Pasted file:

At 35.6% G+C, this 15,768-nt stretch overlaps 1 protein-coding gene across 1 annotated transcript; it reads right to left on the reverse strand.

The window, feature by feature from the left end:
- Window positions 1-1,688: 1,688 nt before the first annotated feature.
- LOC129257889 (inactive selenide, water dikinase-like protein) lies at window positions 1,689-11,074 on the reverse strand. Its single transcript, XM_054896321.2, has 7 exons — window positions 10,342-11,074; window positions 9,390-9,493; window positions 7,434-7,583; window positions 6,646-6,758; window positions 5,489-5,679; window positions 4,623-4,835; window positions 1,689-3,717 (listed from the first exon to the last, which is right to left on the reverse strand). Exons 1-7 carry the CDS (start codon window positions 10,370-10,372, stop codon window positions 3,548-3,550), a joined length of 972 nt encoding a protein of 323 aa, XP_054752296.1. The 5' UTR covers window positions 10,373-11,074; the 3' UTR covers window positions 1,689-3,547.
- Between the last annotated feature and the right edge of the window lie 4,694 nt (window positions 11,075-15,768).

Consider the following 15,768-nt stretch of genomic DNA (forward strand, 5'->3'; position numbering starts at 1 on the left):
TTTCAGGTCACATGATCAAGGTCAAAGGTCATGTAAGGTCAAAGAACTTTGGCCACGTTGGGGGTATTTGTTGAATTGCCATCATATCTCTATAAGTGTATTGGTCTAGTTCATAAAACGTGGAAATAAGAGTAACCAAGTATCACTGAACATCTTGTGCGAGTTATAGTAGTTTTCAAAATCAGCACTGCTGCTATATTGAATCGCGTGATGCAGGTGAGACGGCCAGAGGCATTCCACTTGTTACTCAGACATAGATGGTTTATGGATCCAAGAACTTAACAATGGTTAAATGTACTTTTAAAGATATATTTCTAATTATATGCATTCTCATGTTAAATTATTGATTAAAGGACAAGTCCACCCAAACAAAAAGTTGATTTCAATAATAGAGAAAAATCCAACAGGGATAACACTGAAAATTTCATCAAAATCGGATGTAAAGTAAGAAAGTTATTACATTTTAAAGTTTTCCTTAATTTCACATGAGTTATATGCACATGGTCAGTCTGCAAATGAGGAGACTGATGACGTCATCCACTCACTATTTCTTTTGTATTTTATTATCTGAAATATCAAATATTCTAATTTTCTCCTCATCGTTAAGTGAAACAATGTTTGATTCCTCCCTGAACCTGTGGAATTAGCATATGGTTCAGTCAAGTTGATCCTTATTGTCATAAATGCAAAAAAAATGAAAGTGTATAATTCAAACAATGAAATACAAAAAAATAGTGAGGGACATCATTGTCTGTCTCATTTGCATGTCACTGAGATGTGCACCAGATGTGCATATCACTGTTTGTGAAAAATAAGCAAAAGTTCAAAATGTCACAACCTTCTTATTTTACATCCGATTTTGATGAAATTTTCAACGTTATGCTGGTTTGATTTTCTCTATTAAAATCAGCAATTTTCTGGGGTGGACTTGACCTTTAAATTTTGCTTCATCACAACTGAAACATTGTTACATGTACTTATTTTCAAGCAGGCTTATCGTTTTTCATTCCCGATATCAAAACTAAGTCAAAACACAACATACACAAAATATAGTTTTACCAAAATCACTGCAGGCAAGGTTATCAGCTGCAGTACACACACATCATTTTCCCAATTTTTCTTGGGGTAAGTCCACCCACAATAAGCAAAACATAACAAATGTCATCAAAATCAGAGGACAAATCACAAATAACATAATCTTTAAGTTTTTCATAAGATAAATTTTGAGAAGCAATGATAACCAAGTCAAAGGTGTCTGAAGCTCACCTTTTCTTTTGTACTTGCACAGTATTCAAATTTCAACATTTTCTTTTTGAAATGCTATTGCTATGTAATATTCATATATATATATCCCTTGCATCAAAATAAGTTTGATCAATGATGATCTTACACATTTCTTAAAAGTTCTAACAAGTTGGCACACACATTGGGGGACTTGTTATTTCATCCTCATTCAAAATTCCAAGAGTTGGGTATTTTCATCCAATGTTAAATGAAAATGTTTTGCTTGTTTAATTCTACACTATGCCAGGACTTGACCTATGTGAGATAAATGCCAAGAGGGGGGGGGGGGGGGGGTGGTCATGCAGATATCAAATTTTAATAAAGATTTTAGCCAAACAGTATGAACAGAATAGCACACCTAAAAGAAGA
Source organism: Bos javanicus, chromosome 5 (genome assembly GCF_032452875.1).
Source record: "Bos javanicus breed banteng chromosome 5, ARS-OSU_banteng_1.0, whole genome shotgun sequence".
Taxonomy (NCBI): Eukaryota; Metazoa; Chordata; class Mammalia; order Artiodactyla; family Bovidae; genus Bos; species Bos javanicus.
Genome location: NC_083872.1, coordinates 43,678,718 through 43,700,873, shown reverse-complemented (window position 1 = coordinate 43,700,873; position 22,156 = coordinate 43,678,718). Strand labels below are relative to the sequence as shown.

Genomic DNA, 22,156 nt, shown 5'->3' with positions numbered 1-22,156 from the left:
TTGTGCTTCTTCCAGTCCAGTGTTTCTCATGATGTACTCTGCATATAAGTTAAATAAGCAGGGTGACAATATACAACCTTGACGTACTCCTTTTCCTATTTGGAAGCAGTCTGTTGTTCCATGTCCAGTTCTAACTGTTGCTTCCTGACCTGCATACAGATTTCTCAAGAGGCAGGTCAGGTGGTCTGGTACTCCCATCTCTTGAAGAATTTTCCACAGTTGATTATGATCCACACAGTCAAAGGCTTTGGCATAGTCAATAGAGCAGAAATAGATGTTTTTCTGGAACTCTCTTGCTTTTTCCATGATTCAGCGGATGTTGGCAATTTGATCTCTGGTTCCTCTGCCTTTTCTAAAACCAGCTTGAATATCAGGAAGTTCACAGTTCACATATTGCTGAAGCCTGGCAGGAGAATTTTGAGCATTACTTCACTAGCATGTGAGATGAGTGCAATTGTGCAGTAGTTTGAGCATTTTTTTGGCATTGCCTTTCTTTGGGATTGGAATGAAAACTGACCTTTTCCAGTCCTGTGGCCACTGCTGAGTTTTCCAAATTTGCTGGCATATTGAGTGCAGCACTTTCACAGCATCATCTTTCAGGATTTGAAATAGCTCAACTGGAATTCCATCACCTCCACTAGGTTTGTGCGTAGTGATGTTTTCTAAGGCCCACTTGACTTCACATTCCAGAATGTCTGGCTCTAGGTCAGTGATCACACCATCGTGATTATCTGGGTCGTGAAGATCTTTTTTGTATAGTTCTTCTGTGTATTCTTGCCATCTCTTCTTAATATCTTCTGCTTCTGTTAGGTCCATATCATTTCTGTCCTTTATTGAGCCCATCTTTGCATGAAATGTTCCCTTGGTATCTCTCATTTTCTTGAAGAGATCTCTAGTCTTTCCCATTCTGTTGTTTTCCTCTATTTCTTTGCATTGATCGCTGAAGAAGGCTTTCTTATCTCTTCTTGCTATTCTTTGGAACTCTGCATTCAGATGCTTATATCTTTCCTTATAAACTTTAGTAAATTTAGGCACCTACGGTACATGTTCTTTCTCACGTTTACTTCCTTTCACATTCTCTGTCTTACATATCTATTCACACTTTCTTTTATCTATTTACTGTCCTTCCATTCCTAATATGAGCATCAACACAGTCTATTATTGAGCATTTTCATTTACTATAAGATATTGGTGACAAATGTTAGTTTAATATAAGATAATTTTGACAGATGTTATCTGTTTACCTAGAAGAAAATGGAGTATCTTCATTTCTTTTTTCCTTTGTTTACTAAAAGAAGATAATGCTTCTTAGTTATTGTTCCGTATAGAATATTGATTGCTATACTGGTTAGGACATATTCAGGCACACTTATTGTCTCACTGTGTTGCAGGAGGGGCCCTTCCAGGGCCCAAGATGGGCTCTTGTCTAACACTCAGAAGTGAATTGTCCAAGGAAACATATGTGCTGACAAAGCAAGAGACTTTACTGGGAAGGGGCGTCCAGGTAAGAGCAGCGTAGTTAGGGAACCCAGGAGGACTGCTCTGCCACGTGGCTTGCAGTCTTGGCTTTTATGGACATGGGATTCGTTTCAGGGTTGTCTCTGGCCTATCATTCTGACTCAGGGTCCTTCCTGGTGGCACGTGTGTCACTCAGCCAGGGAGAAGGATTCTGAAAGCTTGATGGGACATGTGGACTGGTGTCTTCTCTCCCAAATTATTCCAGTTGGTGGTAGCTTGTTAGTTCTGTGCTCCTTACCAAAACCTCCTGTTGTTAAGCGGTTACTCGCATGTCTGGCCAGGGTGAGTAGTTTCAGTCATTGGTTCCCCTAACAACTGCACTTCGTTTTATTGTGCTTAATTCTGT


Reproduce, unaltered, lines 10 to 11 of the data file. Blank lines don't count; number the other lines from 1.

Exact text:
Taxonomy (NCBI): Eukaryota; Metazoa; Chordata; class Mammalia; order Artiodactyla; family Bovidae; genus Bos; species Bos javanicus.
Genome location: NC_083872.1, coordinates 43,678,718 through 43,700,873, shown reverse-complemented (window position 1 = coordinate 43,700,873; position 22,156 = coordinate 43,678,718). Strand labels below are relative to the sequence as shown.